“They’re juicing it up to make it look bigger than it is,” Kendall said. “They seem to think that the public perception of their legitimacy will garner more financial support.”
The problem there, he explained, is that it’s illegal to either underreport or overreport your finances.
But that’s just the beginning. Kendall said Izon and his wife are also the group’s sole vendors, and hauled in “every dollar” the network has spent. The group’s total expense reporting doesn’t appear to add up in the filing, either.
AHE reported a little less than $270,000 in expenses in its first weeks. That number includes Izon’s $200,000 in-kind contribution, as well as $67,000 paid to consulting company “Leading Light Advisors”—which business records cited in the complaint tie back to Izon.
Leading Light, it turns out, was also the sole vendor for AHE’s federal super PAC affiliate, “Alaskans for Honest Government.” Federal Election Commission filings show the company received $7,500 total in November, with $5,000 in expenditures supporting Sen. Dan Sullivan (R-AK), whose election at the time was four years away. Only one other federal committee has paid Leading Light—Palin’s 2022 campaign, which shelled out roughly $57,000, mostly for digital ads, along with $2,000 for “photo rights.”
But, according to the complaint, AHE’s money had itself been passed through the Ranked Choice Education Association, the “church” which the complaint claims was established “for the explicit purpose of laundering these funds.”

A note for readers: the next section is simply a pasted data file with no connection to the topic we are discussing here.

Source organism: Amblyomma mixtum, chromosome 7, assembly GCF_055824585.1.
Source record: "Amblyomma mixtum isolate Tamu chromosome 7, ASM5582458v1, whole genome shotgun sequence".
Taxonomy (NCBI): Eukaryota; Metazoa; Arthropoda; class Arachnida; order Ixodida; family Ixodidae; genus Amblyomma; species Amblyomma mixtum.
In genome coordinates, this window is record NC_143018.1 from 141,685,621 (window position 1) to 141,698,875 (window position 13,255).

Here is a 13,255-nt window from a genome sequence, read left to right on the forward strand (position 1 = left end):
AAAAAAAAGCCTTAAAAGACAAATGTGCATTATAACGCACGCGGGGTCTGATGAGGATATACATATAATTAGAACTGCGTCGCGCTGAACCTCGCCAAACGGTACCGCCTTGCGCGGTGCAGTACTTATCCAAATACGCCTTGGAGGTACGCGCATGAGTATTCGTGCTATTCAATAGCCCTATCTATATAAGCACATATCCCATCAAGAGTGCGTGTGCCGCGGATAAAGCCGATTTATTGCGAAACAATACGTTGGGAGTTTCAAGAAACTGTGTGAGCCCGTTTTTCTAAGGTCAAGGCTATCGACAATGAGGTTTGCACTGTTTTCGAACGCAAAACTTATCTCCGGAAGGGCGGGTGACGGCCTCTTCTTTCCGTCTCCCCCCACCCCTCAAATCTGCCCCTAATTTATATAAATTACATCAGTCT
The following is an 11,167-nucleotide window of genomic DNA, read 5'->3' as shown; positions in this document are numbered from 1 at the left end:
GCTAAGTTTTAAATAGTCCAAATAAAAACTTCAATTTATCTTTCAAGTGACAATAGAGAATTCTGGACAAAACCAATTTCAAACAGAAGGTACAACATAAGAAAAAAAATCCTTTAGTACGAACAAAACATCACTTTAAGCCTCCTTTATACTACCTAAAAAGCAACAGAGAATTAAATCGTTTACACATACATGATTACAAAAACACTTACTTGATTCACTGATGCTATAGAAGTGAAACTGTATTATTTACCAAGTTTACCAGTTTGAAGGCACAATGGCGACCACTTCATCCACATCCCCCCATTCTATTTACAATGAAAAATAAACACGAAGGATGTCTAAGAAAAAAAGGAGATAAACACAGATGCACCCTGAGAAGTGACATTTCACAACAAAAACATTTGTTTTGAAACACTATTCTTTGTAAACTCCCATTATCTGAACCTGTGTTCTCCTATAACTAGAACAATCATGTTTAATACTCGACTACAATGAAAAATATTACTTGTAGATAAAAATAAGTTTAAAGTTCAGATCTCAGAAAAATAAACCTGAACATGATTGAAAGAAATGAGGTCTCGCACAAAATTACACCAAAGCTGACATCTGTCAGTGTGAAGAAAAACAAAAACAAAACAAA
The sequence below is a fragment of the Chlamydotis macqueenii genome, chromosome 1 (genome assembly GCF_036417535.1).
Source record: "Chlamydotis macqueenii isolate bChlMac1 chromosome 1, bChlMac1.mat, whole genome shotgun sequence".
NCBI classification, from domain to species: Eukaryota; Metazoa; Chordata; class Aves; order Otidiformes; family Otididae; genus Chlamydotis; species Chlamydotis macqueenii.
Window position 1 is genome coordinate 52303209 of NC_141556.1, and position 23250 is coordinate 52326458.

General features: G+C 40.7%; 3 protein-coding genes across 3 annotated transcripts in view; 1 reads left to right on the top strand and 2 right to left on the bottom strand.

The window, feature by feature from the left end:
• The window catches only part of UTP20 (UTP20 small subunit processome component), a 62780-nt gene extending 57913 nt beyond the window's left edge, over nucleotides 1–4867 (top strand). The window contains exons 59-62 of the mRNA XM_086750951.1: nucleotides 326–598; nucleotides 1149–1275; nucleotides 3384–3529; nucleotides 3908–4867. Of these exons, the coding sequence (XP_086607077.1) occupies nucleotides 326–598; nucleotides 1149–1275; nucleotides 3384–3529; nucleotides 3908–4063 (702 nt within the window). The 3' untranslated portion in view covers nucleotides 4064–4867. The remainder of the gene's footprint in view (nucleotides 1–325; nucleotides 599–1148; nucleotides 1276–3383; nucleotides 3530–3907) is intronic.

A state financial disclosure filed in June attributes the majority of donations directly to Mathias, who previously admitted making a $100,000 contribution to the “church” at a February event, the Anchorage Daily News reported. However, filings show that only $90,000 of that made it back to AHE.
“It’s a goofy, esoteric constitutional theory, the kind of guys who get a parking ticket and say they can only pay in gold doubloons or whatever,” Kendall said. “But if that theory were correct, then every super PAC would be a church—the Church of Romney, Church of Ted Cruz, Synagogue of Chuck Schumer. It’s not on me to question anyone’s faith, but I don’t see how ballot measures qualify as a religious cause.”
Lloyd Mayer, the Notre Dame law professor, said this specific claim has been deemed “frivolous” in the eyes of the law.